Economic Perspectives with Hopeton Hay on KAZI 88.7 FM in Austin, TX

Texas Received “D” for Financial Stability of Families

Posted by Hopeton on April 7, 2010

When it comes to achieving financial stability, Texans face serious barriers, according to a report released by the Corporation for Enterprise Development (CFED), a national economic nonprofit. The state earned a “D” on the 2009‐2010 Assets & Opportunity Scorecard, with Texas trailing behind the rest of the country in health care, education and asset‐building policies and outcomes, though it does show potential for improvement in many areas.

CFED’s Assets & Opportunity Scorecard—online at scorecard.cfed.org—measures the financial security of families in the United States by looking beyond just income to the whole picture of building ownership and protecting against financial setbacks. The Scorecard ranks the 50 states and the District of Columbia on 58 performance measures in the areas of Financial Assets & Income, Businesses & Jobs, Housing & Homeownership, Health Care and Education.

While Texas performed well in some housing indicators and ranked in the top 10 in important measures including net worth by race, income by race and asset poverty by race, it ranks 48th in overall net worth and 41st in unbanked households. The state must also address its “D” grades in Health Care and Education. As the nation takes on comprehensive health care reform, Texas ranks 51st in both total uninsured rate and percentage of uninsured low‐income parents, as well as 50th in percentage of uninsured low‐income children. And the state performs far behind the rest of the nation in key education measures, ranking 51st in high school degree attainment and 49th in Head Start coverage.

“The Scorecard provides a broad picture of how families stand, and what it tells us is that many American households were already very vulnerable economically going into this recession,” said CFED President Andrea Levere. “It also shows state by state what is being done to address these vulnerabilities, and while many states are taking some action, in most cases they haven’t been putting a very strong commitment into their efforts.”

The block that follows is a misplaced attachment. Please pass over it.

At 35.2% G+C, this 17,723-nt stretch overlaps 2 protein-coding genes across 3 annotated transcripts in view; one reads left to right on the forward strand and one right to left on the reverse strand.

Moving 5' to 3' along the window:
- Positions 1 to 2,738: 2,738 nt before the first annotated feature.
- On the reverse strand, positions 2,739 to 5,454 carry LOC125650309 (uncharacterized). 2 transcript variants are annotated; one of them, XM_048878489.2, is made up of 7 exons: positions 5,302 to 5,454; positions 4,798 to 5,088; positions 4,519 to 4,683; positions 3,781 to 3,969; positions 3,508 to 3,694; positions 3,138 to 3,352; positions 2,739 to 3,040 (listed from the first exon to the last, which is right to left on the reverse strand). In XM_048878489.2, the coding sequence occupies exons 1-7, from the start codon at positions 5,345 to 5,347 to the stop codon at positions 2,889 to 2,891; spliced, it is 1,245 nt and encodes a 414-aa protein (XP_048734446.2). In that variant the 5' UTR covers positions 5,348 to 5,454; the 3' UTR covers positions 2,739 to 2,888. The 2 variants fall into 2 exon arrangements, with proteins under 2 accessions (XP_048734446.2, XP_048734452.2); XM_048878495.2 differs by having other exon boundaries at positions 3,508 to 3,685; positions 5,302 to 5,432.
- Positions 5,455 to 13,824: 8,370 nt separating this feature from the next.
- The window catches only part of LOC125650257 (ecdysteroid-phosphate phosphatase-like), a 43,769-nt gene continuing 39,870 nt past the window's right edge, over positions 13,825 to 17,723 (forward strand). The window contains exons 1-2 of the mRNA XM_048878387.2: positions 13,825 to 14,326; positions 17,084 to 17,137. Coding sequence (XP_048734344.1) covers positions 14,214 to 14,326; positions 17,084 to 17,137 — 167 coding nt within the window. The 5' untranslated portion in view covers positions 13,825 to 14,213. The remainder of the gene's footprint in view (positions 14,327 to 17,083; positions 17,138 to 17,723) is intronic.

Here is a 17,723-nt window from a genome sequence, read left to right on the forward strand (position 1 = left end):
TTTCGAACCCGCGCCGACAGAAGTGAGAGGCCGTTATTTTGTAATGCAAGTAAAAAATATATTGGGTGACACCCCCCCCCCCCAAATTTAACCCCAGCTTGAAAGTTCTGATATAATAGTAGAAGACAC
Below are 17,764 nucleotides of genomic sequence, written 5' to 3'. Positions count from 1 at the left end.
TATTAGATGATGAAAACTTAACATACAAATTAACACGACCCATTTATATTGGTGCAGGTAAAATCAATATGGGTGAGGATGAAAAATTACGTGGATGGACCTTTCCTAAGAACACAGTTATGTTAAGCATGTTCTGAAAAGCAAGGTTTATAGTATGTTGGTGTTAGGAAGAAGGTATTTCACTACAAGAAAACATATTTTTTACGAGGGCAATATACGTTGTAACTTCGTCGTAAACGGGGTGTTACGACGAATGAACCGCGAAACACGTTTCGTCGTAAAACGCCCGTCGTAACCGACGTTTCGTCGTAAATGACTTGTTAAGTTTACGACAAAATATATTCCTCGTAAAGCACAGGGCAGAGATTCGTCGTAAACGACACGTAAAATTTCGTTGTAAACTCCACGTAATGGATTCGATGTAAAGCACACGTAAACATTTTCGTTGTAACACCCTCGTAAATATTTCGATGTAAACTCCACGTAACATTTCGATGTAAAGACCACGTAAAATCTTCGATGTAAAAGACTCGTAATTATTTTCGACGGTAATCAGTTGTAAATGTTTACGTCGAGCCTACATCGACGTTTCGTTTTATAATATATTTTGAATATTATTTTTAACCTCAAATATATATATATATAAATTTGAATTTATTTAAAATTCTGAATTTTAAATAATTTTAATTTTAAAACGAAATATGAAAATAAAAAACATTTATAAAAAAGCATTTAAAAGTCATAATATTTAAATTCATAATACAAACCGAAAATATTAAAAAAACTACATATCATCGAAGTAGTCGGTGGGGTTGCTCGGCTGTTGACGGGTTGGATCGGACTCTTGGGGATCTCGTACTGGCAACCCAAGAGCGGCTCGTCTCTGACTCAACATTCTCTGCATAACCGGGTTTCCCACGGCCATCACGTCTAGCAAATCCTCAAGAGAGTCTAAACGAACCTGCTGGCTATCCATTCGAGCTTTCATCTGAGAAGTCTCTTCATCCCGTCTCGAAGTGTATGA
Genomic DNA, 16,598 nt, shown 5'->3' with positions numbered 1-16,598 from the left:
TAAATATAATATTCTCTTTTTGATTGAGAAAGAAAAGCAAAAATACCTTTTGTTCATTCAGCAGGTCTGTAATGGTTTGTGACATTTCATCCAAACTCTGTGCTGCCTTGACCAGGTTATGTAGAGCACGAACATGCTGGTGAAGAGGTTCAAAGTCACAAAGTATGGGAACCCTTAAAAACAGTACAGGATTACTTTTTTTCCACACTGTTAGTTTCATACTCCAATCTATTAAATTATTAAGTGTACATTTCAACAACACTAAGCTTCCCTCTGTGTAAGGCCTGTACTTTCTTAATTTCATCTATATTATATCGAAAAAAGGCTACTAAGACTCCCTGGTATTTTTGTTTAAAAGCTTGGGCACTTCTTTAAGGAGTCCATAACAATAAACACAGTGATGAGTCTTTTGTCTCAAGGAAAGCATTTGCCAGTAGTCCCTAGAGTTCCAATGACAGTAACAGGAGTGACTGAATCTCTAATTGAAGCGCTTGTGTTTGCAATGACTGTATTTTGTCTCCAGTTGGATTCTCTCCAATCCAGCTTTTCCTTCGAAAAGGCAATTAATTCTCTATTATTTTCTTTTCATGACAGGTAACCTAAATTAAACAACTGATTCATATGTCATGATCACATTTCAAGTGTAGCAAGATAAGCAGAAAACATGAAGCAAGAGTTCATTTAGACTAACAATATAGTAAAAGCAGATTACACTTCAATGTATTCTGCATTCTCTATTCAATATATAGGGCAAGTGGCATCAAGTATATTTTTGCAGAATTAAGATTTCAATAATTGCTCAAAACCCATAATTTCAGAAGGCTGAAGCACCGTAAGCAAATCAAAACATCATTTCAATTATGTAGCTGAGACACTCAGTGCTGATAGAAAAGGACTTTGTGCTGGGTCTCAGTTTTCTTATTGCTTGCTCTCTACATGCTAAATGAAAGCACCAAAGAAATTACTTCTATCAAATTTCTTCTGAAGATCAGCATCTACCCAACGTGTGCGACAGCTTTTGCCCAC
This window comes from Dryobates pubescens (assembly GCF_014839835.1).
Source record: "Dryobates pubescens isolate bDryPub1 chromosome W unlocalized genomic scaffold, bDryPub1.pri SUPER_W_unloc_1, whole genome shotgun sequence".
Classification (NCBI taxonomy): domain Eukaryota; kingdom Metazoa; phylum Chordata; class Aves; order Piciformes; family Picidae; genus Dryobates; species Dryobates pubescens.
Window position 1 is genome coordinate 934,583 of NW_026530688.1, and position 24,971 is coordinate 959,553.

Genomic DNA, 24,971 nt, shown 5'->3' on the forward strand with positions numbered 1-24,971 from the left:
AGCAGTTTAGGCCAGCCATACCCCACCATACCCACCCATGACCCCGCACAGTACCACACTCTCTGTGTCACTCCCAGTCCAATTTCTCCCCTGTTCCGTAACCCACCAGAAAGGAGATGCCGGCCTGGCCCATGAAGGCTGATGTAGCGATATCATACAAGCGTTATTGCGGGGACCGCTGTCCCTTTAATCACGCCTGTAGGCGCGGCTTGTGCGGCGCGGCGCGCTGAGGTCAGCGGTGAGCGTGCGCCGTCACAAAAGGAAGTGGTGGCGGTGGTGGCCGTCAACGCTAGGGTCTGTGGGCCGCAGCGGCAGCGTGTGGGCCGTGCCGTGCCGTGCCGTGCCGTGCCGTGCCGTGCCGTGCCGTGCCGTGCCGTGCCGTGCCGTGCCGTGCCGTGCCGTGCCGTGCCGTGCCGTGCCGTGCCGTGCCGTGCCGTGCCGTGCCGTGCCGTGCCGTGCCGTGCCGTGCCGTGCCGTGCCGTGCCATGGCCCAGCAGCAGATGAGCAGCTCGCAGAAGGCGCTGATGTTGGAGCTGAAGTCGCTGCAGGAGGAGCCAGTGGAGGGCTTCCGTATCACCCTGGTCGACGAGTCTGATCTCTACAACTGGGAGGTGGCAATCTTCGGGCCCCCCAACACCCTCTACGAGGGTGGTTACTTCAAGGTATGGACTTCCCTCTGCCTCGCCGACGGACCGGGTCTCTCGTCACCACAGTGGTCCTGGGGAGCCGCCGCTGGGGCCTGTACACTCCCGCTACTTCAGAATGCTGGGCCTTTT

The Scorecard also assesses states on the strength of its policies to help families build financial security. The Scorecard includes a detailed look of state‐by‐state information on 12 policy priorities, as well as information on 23 additional policies. Together, these policies provide a comprehensive picture of what states can do to help residents build and protect assets.

The Scorecard notes that Texas’ policymakers have significant opportunities to support the financial well­being of their constituents. Texas’ asset poverty is particularly striking; to address its low net worth and high asset poverty rate, Texas should promote financial security through investments including matched Children’s Savings Accounts, Individual Development Accounts and Community Tax Centers. To address its high rate of uninsured residents, Texas should expand eligibility standards for working poor parent Texans in public insurance, and increase enrollment of currently eligible Texans in public health insurance by reducing barriers to enrollment and renewal. To address financial abuses, the state should also provide regulatory oversight for credit service organizations offering payday and automobile title loans and enforce sound underwriting standards for all credit and mortgage products. Of the 12 policy priorities, Texas currently has taken action on six of them, with only one state policy rated strong or very strong by the Scorecard.

“If Texas were a nation, its economy would rank 12th by GDP. Texas must be bold in advancing asset‐building policies to enable more residents to achieve financial stability and prosperity,” says Alfreda Norman, Federal Reserve Bank of Dallas.

Nationally, the Scorecard notes that even before the current recession, economic vulnerability was growing, especially among low‐and middle‐income families. Among the findings:

  • While U.S. households overall registered a 27% increase in net worth between 2004 and 2006, median net worth fell over that period for the 40% of U.S. households earning less than $37,000 a year.
  • The number of individuals with employer‐provided health insurance fell sharply, to 60.9% from 63.2%, leaving more families vulnerable and financially unprepared for health emergencies.
  • The median amount of revolving debt, including credit card debt, rose 64% between 2006 and 2008 from $1,805 to $2,960.
  • Slightly more than 12% of households live below the federal income poverty line, but nearly double that amount (22.5%) are asset poor, meaning they have insufficient assets to keep them out of poverty for three months in the event of job loss. Over 14% of American households live in extreme asset poverty, meaning they have zero or negative net worth.

Top performers on the 2009‐2010 Scorecard—those states that earned an overall “A” in performance measures—include Hawaii, Iowa, Kansas, Maine, Massachusetts, Minnesota, New Hampshire, Vermont, Washington and Wyoming.

For more information and to access the Assets & Opportunity Scorecard, visit scorecard.cfed.org.

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